Afghanistan needs more troops: U.S. military

U.S. military officials are endorsing an assessment by NATO's top commander in Afghanistan that says the mission in the war-torn country will fail without an increase in troops and resources.

Officials agree with NATO commander's assessment of mission

U.S. military officials are endorsing an assessment by NATO's top commander in Afghanistan that says the mission in the war-torn country will fail without an increase in troops and resources.

Gen. Stanley McChrystal, the Afghan mission's NATO commander, said in a report posted Sunday on the Washington Post's website that NATO must change its strategy in Afghanistan and add more resources to the fight or risk defeat. The 66-page report was sent to U.S. Defence Secretary Robert Gates on Aug. 30.

In the report, McChrystal added that more troops are needed to fulfill the mission and the strategy must move away from focusing on military bases and into focusing on living in or near Afghan communities and interacting with locals.

Gen. David Petraeus, head of the U.S. Central Command, said that he and Joint Chiefs of Staff chairman Adm. Mike Mullen support McChrystal's "assessment and description."

"Obviously I endorsed the … assessment," Petraeus told a counterinsurgency conference in Washington on Wednesday.

An aide in Mullen's office has confirmed the chairman also endorses the assessment. Earlier this month, Mullen told Congress that it is "very clear" to him that more troops are needed in Afghanistan.

McChrystal is expected to submit a detailed request for more troops in Afghanistan before the end of the week, said Pentagon press secretary Geoff Morrell, a request that will reportedly ask for 40,000 more troops.

U.S. President Barack Obama has already ordered 21,000 additional U.S. troops to Afghanistan this year.

'Tactical success'

Lt.-Gen. Marc Lessard, commander of Canadian Expeditionary Force Command (CEFCOM) told The Canadian Press he agrees with McChrystal's assessment that the next year in Afghanistan will be critical.

"We are making tactical success in Kandahar but overall in the country and that's what Gen. McChrystal's saying — is if you're thinking long-term of establishing security, development and governance — we're a long way from establishing that," Lessard said.

Prime Minister Stephen Harper has said that Canada will still withdraw from Afghanistan in 2011 despite the assessment.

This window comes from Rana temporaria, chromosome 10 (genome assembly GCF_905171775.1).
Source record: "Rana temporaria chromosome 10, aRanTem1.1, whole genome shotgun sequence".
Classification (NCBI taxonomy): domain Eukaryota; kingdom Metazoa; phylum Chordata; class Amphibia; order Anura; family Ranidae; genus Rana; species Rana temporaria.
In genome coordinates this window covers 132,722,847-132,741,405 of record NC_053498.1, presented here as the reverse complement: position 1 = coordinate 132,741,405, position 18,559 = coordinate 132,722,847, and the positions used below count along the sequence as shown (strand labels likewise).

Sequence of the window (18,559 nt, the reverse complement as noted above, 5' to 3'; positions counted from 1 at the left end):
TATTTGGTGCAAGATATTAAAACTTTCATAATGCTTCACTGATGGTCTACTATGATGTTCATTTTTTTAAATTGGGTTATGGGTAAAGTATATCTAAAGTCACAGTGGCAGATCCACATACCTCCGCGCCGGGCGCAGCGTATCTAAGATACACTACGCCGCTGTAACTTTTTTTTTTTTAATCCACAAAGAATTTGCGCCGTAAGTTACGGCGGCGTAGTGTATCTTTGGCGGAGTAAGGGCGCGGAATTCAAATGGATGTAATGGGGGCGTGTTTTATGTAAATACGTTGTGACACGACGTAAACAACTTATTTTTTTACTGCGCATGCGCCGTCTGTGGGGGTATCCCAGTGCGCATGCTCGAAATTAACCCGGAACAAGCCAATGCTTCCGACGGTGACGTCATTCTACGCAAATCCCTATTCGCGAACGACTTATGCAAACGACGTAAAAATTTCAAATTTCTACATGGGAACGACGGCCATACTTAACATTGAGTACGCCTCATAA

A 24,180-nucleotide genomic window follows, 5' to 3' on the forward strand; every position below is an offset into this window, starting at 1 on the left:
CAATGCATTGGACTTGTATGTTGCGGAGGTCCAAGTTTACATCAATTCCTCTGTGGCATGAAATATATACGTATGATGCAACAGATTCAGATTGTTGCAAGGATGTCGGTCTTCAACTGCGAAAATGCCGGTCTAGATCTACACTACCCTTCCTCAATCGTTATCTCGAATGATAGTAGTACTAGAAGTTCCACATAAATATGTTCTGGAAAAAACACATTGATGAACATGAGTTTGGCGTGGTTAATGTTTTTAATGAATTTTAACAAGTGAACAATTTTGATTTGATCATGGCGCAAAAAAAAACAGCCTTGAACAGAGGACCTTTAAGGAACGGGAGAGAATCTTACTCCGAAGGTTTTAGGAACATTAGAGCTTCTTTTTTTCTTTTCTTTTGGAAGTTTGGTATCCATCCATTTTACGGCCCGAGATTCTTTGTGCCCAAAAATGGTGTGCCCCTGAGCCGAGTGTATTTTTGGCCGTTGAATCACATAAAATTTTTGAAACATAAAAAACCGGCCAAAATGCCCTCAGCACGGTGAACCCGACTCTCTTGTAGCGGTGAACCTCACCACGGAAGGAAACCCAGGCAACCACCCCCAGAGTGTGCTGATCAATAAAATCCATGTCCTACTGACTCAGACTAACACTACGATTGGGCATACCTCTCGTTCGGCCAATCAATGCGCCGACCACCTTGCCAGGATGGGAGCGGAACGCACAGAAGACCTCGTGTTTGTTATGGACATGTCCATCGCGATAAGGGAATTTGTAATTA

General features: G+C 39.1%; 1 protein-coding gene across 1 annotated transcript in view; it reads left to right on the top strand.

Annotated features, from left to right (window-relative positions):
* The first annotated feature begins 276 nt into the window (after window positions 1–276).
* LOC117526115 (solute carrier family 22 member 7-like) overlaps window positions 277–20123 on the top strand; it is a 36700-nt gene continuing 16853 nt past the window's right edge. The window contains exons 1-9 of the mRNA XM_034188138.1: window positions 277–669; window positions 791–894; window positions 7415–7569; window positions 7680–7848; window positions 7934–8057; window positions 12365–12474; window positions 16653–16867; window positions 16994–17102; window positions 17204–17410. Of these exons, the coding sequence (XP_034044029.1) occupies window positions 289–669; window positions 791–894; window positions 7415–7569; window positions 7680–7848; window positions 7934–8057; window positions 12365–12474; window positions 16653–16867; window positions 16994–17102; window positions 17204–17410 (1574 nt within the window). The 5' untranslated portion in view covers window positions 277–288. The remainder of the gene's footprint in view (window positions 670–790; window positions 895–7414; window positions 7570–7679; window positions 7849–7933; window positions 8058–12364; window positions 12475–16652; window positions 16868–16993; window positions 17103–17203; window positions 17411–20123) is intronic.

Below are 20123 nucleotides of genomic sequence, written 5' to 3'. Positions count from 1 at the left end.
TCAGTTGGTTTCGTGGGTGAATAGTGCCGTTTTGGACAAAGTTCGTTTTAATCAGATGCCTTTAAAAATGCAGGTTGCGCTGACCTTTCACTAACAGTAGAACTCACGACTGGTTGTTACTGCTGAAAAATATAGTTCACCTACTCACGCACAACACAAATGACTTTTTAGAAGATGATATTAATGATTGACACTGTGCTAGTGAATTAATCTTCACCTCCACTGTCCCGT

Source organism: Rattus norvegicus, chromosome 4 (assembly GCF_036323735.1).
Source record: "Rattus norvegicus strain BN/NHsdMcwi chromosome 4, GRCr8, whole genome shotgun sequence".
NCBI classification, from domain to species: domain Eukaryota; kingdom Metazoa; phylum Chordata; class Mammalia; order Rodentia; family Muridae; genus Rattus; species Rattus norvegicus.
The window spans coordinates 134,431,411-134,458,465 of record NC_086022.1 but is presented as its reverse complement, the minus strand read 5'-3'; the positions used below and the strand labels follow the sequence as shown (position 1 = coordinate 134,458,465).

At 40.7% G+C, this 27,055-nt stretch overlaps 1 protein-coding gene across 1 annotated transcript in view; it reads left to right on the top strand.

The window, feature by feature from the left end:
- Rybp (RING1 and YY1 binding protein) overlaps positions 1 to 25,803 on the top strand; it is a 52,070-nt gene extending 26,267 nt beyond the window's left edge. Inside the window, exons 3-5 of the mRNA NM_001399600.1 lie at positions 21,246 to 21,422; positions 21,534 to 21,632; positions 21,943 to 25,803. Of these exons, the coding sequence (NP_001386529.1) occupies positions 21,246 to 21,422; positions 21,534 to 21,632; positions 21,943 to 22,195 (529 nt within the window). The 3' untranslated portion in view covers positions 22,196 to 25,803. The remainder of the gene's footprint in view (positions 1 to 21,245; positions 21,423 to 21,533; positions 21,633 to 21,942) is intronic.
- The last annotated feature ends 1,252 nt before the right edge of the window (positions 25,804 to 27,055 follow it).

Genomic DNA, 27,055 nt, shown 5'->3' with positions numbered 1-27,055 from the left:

Opinion on if the U.S. should send more troops has been divided, with some Democrats coming out against the proposal.

Obama has been holding off on committing more troops to the country.

"It is simply premature to consider additional resources until Gen. McChrystal's assessment has been fully reviewed and discussed by the president and his team," Morrell said.

Policy debated warranted

McChrystal has denied that his assessment of the war in Afghanistan has caused a rift between the military and civilian leaders.

"A policy debate is warranted," McChrystal told the New York Times earlier in the week. "We should not have any ambiguities, as a nation or a coalition."

White House officials have been refocusing their efforts on Pakistan where al-Qaeda leaders are believed to be hiding, by potentially launching more missile strikes by unmanned spy planes and sending in more special operations forces.

Pakistan will not allow the United States to deploy a large-scale military troop buildup on its soil.

Republican Senator Kit Bond, who sits on the senate intelligence committee, said the focus on Pakistan must not come at the cost of the Afghanistan mission or be seen as a substitute for deploying more troops.

"While denying al-Qaeda and Taliban militants sanctuary in the border regions of Pakistan is critical, a counterterrorism-only approach focusing only on one part of this regional conflict will ultimately hand victory to the world's most violent and feared terrorists," said Bond.

With files from The Associated Press